Techniques Our Injury Trial Attorneys Use to Present Medical Evidence to Build Cases, Pt.1
But before we start talking about the types of evidence and how to get it admitted, we need to first examine the strategy on how to present evidence to a jury.
Jurors learn just like "students"
Experienced personal injury trial attorneys understand that persuasion involves effective "teaching skills" especially involving presentations - demonstrative and illustrative - necessary to educate a jury as to the virtue of a client's case. Successful educators know that there are three kinds of learners in the typical class. Students (like jurors) may be auditory, visual, or kinesthetic learners (there is also a small group known as global learners, but such jurors benefit from all types of evidence and are omitted here). Auditory learners are educated by what they hear and place less importance on what they see. Visual learners are educated by what they see and are less able to process information from what they hear. Kinesthetic, or hands on, learners want to learn by using their tactile senses.
Most information in a courtroom is in the form of oral testimony, and the auditory learners have a ready source of information. However, pure auditory learners are in the minority. One key to persuasive victory is to convince both the visual and kinesthetic learners. These non-auditory learners, being the majority of "students" are convinced by evidence they can see or touch. Effective demonstrative medical evidence will reach these jurors and give them an understanding to "carry" to the jury room.
"Demonstrative evidence" consists of both real and purely illustrative evidence. The effective preparation and use of demonstrative evidence does not vary whether it is real, illustrative, or whether it is actually admissible into evidence. Research has shown that we obtain up to 90 percent of our knowledge from visual-sensory impressions and that these are the most memorable and lasting lessons:
How jurors store, process and recall evidence
Kevin Thompson, a former broadcaster, attorney, and owner of Evidence Management based in New Orleans has explained that when presenting a visual graphic never just point to it (we strongly adhere to this guidelines). We read the particular text or phrasing of the slide to the jury. This way, we have touched all the various processing methods: they read the text to themselves, we read the text to them, and they see the text and any image on the graphic themselves.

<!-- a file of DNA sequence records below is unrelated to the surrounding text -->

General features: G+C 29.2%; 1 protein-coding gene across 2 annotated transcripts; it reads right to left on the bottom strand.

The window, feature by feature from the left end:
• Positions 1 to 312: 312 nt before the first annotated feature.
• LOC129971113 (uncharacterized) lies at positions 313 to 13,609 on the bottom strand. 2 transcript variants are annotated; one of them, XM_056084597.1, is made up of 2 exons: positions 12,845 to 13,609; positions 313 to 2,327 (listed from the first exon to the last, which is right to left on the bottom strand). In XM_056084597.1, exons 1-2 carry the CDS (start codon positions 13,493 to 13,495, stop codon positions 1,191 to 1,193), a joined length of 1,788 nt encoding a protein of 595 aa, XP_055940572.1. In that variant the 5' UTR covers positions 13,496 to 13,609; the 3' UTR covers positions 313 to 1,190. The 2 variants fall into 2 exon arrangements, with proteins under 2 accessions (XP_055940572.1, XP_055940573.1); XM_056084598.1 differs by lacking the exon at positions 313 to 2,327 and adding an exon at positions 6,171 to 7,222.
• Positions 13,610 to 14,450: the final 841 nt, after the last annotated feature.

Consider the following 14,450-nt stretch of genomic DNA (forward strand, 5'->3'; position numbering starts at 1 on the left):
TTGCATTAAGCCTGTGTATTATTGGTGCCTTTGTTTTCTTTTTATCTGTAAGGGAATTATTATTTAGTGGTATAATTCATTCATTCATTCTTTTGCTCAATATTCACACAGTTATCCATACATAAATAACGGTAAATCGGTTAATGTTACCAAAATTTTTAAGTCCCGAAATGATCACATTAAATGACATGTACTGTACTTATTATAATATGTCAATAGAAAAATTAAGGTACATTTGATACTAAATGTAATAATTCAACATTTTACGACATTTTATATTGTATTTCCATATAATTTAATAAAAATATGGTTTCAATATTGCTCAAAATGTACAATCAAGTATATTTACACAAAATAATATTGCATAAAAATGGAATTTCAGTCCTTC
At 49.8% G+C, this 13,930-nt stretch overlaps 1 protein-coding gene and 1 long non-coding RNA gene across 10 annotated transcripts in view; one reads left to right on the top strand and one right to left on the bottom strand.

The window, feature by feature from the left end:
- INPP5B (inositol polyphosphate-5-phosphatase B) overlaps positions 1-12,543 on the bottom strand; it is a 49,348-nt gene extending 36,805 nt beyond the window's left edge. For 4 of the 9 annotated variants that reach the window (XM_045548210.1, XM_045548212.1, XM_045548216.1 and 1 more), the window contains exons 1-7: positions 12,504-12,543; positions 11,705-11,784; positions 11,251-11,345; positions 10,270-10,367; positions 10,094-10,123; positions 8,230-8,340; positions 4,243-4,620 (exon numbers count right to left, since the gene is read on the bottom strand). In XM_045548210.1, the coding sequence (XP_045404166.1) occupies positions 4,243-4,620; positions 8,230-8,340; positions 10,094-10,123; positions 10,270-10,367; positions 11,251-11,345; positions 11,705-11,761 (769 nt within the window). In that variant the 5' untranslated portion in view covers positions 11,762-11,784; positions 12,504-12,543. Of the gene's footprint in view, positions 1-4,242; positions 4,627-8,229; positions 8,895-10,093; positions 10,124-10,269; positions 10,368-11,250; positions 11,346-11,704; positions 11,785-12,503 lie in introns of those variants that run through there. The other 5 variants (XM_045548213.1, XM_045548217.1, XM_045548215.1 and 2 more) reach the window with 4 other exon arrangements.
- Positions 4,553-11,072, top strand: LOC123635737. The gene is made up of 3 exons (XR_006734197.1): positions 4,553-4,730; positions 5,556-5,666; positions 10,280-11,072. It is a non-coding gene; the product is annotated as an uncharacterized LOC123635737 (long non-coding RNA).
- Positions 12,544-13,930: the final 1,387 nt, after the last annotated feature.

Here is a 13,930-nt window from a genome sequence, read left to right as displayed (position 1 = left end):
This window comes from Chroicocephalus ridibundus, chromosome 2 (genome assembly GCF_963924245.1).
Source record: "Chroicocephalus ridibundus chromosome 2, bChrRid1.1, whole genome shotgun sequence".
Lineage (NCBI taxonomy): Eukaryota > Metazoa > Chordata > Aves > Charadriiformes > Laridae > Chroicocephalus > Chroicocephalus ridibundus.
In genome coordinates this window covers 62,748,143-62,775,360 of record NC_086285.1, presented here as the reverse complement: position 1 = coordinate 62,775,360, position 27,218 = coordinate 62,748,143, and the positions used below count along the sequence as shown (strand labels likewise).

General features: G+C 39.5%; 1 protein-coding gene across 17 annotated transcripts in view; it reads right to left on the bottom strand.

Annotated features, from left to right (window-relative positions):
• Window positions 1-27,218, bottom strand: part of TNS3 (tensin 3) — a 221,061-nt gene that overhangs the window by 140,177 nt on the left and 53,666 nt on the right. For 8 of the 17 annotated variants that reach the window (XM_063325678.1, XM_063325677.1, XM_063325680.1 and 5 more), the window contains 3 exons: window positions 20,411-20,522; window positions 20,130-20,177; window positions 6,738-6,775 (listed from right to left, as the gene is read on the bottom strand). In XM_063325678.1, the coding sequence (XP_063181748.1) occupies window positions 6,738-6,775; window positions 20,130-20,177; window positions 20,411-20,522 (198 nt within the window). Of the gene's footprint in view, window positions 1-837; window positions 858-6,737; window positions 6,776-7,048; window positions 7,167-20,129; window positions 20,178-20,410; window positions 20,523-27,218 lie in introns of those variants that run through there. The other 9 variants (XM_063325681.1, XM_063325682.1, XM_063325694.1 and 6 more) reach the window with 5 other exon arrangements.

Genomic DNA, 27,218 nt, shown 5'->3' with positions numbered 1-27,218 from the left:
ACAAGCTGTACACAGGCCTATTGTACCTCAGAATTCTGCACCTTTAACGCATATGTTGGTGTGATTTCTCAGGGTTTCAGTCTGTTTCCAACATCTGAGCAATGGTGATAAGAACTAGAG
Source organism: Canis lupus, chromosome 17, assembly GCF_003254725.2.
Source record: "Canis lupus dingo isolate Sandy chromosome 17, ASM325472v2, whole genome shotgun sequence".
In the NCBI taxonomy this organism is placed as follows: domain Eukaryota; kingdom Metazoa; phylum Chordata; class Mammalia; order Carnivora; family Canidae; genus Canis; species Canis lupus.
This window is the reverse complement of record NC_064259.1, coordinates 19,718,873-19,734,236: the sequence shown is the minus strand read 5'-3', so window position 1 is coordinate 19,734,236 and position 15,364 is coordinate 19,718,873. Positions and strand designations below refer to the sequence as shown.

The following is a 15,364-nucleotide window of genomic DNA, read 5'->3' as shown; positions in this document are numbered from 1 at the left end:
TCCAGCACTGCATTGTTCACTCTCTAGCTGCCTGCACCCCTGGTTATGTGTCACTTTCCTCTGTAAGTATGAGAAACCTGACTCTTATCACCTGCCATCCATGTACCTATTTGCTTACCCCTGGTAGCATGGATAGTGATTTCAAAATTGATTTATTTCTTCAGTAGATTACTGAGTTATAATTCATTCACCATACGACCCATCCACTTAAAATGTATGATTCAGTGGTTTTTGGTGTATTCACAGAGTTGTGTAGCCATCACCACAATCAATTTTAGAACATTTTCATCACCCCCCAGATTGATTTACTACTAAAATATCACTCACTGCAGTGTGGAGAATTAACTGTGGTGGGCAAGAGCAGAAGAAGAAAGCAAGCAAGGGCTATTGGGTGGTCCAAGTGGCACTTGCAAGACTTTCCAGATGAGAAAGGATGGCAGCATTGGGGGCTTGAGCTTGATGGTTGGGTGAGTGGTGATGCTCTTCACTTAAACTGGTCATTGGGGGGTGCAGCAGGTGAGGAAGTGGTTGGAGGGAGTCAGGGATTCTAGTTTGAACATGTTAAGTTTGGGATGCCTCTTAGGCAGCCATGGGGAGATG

Another interesting method is the "mailbox theory" and anchor/link/payoff design of key teaching graphics. Rodney Jew, President of CDS, a litigation strategy firm located in Palo Alto, California, spoke several times to the American Association for Justice in the late 1990s about the mailbox theory:
"Because we are teachers first, and persuaders second, merely stating our conclusions is not convincing. Mailbox theory is simply that any person processing new evidence will only process the amount of evidence that can fit into their mailbox (the brain) and any excess material that will not fit, will generally be discarded."
Accordingly, since we are trying to persuade with medical evidence in the way of graphics and text, we usually do not set forth more than three, or maximum of four, textual concepts/statements on a graphic or slide.
Mr. Jew advocates using a rhetorical question as to the anchor "question/test/standard," and to list up to 3 points setting forth the same. The anchor/link may be the three points tied to the case evidence. Finally, a third textual slide would be considered the "payoff" graphic which explains the key acts (or failures to act) of the defendant/person which unquestionably violate the anchor/link standards or "rules" of the road.
Some of the teachings of Mr. Jew perfectly mesh with newer trial presentation concepts (mostly relating to liability discussions) outlined in the recent book titled Rules of the Road: A Plaintiff Lawyer's Guide to Proving Liability, as well as concepts on damages described by consultant David Ball, a lecturer for Virginia Trial Lawyers Association. Mr. Ball incorporated some "Rules of the Road" concepts into the core of his current lectures and newest book on damages.
One of Mr. Ball's important mantras is that when a lawyer is planning a trial presentation; remember that in the theater realm, "a play is about what it spends its time talking about." In other words, when we ask the jury to award substantial damages, a major percentage/portion of a trial must directly address medical evidence and damages issues - NOT liability issues. Yes, it takes some time to think about creating and presenting medical evidence, which is why we get started early. We often conduct voluntary mediation and one side benefit is that we force ourselves to look at and create medical evidence not only for a comprehensive mediation presentation, but if settlement fails, we have jumpstarted creation of our medical evidence that may be useful at trial.